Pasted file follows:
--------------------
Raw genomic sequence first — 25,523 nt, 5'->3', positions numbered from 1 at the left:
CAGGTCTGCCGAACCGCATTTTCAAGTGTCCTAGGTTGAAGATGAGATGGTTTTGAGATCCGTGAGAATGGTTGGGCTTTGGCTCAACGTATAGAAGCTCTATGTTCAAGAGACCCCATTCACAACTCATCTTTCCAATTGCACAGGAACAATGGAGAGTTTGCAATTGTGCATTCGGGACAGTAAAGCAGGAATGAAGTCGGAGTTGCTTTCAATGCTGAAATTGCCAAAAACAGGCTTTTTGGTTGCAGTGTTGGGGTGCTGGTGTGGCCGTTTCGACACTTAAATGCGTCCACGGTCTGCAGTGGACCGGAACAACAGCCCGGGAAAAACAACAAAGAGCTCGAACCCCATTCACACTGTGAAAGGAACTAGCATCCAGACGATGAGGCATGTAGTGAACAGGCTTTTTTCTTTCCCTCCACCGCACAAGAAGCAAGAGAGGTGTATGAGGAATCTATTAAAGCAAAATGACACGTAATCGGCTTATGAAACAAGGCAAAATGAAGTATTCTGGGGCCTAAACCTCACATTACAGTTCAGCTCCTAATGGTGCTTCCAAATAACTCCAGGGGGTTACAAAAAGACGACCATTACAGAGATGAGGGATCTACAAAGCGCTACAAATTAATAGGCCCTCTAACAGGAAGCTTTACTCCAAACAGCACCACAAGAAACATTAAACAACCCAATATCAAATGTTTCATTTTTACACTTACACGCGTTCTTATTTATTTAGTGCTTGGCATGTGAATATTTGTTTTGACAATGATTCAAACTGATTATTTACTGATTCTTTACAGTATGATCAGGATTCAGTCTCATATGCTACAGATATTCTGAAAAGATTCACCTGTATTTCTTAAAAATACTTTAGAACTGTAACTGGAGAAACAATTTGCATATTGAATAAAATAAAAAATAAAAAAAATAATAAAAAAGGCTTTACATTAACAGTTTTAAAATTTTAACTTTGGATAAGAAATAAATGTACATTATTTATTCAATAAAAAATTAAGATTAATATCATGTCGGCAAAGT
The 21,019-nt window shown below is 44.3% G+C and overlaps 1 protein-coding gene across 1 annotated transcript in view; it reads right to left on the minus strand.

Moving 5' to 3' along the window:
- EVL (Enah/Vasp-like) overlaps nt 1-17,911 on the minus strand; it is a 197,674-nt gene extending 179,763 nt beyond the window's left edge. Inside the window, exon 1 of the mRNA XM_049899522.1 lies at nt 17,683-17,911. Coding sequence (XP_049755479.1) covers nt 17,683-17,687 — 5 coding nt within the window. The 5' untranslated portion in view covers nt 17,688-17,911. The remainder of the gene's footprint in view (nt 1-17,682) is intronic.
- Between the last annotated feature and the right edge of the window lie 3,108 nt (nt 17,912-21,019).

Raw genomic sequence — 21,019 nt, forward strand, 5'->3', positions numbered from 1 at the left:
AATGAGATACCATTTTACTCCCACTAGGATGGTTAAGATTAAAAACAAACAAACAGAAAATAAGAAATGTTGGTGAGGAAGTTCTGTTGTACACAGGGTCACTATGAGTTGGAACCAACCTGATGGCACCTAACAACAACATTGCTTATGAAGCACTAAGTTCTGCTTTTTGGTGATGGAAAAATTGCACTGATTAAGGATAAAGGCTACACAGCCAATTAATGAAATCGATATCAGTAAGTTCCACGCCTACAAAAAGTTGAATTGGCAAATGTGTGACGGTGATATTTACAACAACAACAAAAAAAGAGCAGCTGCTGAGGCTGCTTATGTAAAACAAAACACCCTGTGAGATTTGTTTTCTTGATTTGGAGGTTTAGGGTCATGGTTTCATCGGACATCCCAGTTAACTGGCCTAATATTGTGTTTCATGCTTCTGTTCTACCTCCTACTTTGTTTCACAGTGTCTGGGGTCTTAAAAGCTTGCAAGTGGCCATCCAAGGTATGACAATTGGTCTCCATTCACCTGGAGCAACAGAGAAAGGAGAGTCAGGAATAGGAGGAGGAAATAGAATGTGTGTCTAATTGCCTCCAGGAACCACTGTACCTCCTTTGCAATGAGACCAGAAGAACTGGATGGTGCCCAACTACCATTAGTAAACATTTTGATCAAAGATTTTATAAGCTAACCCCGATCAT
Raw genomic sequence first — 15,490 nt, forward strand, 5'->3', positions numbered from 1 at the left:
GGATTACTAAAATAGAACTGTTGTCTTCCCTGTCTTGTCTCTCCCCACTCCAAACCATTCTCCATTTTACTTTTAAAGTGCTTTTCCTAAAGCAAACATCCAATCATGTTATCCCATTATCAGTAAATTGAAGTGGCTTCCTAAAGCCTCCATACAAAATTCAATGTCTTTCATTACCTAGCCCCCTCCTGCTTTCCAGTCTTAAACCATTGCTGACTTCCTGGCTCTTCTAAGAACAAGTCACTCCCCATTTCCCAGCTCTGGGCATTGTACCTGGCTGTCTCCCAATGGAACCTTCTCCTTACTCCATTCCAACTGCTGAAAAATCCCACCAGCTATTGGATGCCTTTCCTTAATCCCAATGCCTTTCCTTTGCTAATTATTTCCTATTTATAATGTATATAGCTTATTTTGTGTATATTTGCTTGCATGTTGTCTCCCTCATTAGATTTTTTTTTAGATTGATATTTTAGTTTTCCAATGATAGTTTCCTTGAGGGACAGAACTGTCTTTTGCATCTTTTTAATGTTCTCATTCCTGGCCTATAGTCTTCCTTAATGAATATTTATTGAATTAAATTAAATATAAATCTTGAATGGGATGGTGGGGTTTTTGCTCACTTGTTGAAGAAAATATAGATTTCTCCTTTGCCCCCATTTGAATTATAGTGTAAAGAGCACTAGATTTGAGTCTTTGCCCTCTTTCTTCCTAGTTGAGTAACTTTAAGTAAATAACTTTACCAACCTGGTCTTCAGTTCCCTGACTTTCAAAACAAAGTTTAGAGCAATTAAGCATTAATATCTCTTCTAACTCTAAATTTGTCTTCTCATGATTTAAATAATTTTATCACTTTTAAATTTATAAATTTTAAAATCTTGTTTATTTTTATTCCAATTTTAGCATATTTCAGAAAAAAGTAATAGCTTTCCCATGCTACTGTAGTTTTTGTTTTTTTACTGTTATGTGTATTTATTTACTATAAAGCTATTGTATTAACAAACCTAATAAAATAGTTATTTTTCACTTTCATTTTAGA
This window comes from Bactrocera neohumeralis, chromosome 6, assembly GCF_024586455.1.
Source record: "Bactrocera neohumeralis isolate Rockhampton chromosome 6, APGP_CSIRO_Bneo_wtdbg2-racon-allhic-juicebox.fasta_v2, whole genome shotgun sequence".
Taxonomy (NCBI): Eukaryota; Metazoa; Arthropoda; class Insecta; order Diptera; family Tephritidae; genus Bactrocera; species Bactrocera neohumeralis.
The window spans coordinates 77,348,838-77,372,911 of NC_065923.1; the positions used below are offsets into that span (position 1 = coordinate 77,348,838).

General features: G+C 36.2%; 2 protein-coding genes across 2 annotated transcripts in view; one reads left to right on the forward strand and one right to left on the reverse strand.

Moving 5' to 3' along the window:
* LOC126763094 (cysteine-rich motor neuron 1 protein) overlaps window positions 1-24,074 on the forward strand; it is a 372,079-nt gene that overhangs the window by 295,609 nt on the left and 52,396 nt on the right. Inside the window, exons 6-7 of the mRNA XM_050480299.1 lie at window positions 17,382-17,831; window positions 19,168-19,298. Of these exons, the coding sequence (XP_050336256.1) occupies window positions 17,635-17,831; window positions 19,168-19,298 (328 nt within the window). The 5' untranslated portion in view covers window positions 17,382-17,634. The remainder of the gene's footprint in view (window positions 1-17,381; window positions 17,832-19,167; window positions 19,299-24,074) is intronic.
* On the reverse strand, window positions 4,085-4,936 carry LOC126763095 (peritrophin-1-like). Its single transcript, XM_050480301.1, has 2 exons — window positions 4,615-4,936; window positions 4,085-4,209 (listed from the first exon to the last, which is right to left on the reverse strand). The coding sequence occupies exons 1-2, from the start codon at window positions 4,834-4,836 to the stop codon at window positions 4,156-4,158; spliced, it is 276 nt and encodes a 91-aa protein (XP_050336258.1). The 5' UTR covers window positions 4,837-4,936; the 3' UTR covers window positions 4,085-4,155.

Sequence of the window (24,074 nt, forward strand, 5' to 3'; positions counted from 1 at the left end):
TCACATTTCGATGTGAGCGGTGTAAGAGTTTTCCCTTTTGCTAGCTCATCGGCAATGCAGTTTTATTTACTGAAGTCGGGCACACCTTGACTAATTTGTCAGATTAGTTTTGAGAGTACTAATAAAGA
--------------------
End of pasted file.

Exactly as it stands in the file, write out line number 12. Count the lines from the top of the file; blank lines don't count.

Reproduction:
Source record: "Bactrocera neohumeralis isolate Rockhampton chromosome 6, APGP_CSIRO_Bneo_wtdbg2-racon-allhic-juicebox.fasta_v2, whole genome shotgun sequence".